Physician Income Rising, along with Debt, According to Medscape Data

Physician incomes are rising, but so is debt, according to two of the latest Medscape surveys.  Some doctors carry debt into the 40s and beyond.  “The amount of debt that physicians carry from medical school has become enormous.  Their debt was often larger than a mortgage payment.  This is certainly true for myself,” says Dr. Sergio Seoane, president of the Polk County Medical Association.

“They’re having to give up autonomy and become either part of a hospital, multi-specialty clinic or a large single specialty group in order to keep up with inflation,” says Dr. Chris Pittman, board manager of the Tampa Bay Integrated Healthcare Network, a physician-led Clinically Integrated Network (CIN) in the Tampa Bay area.  “Consumable costs to deliver care have gone up.”

Physicians receive a small portion of the healthcare dollar, so they are not the recipients of the wealth, he says.  “Everybody gets wealthier in healthcare, except the physician or the people who provide the care,” notes Dr. Pittman, chief executive officer and chief medical officer of Tampa’s Vein911.

The Medscape Physician Compensation Report 2017 shows doctor’s annual incomes have risen from $206,000 in 2011 to $294,000 in 2017.  But not everyone agrees with the numbers.  “From the physicians I know in our community and around the country, I don’t see any evidence that physician incomes are rising.  In fact, physician income has remained stagnant for the past 10 or 15 years,” says Dr. Seoane, a family practitioner in Lakeland. “. . . Compared to incomes 20 or 30 years ago, their incomes are actually less.”

Dr. Pittman adds that “what you make and what you keep are two different things.”  Some 24 percent of physicians between 45 and 49 are still paying off school loans, according to Physician Debt and Net Worth Report 2016, the latest available report as of April 25.  The report notes medical school debt has grown faster than the Consumer Price Index, climbing by 6.3 percent since 1992.  The CPI has grown 2.5 percent.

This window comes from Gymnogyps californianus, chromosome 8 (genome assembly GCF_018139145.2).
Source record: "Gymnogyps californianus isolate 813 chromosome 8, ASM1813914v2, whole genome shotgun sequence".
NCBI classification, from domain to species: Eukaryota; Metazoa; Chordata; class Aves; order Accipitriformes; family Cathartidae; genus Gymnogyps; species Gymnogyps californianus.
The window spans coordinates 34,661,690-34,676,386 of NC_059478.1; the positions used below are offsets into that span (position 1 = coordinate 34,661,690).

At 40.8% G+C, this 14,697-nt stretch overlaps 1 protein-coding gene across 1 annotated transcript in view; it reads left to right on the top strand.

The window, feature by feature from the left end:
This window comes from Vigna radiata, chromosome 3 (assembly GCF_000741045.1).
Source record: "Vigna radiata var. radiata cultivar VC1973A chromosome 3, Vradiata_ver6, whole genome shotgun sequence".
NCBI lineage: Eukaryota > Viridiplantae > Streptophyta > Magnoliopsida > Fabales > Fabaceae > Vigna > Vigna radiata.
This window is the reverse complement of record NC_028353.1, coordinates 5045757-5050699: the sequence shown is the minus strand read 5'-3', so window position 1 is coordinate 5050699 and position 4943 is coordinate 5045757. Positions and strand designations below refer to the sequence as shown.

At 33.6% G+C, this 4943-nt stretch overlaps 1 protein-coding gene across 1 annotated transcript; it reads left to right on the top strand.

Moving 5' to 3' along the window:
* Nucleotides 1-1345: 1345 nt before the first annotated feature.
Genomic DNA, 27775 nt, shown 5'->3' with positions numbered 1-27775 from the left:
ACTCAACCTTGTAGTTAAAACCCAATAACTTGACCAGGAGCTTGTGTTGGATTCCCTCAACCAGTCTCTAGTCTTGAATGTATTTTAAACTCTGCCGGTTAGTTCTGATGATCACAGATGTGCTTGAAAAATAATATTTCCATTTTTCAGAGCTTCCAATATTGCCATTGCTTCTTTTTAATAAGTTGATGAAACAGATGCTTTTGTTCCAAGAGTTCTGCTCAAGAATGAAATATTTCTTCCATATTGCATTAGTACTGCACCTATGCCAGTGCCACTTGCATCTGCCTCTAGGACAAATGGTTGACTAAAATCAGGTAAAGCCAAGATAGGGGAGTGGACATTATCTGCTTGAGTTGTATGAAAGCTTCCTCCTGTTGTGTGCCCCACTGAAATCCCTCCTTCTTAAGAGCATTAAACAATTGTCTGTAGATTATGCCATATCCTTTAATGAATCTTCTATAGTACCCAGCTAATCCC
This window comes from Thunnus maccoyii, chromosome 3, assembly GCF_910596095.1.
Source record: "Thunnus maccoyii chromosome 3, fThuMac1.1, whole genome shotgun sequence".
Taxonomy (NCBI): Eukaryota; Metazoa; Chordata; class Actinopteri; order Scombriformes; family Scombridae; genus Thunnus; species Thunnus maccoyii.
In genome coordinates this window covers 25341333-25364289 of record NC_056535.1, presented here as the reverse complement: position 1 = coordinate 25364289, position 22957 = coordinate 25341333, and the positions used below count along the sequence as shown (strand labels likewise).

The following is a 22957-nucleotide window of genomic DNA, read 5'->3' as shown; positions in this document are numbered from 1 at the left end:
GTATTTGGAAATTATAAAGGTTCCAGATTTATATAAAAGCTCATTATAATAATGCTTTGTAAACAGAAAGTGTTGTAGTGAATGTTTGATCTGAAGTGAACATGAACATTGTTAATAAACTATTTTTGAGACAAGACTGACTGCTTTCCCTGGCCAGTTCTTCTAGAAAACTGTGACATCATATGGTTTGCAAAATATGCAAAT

Julie Fresne, director of student and resident debt management for the Washington, D.C.-based Association for American Medical Colleges, a non-profit working to transform American healthcare, says med school cost is rising at a greater rate than debt.  “It is a lot of money [for med school].  Some of the repayment plans now virtually guarantee they will have a manageable payment,” she says.

Those interested in repayment options should check with the AAMC at  “We have absolutely everything they should want to know about repaying,” she adds.  “The biggest thing is to make sure they budget and only borrow what they need.”

In an apparent effort to boost earnings, physicians appear to be participating in networks in greater degrees.  The Medscape compensation report notes a “sharp upward trend” in the rate of participation in accountable care organizations, with participation climbing from 3 percent in 2012 to 36 percent in 2017.

“This is because market forces have forced physicians from traditional fee-for-service, and economic forces has forced them to join accountable care organizations,” Dr. Seoane observes.  “The whole point of accountable care organizations is essentially a super-duper HMO on steroids.  You get paid to do less and not to order tests.  Is this better?  It may be better for the insurance companies and the federal government; it certainly is not better for the patients.”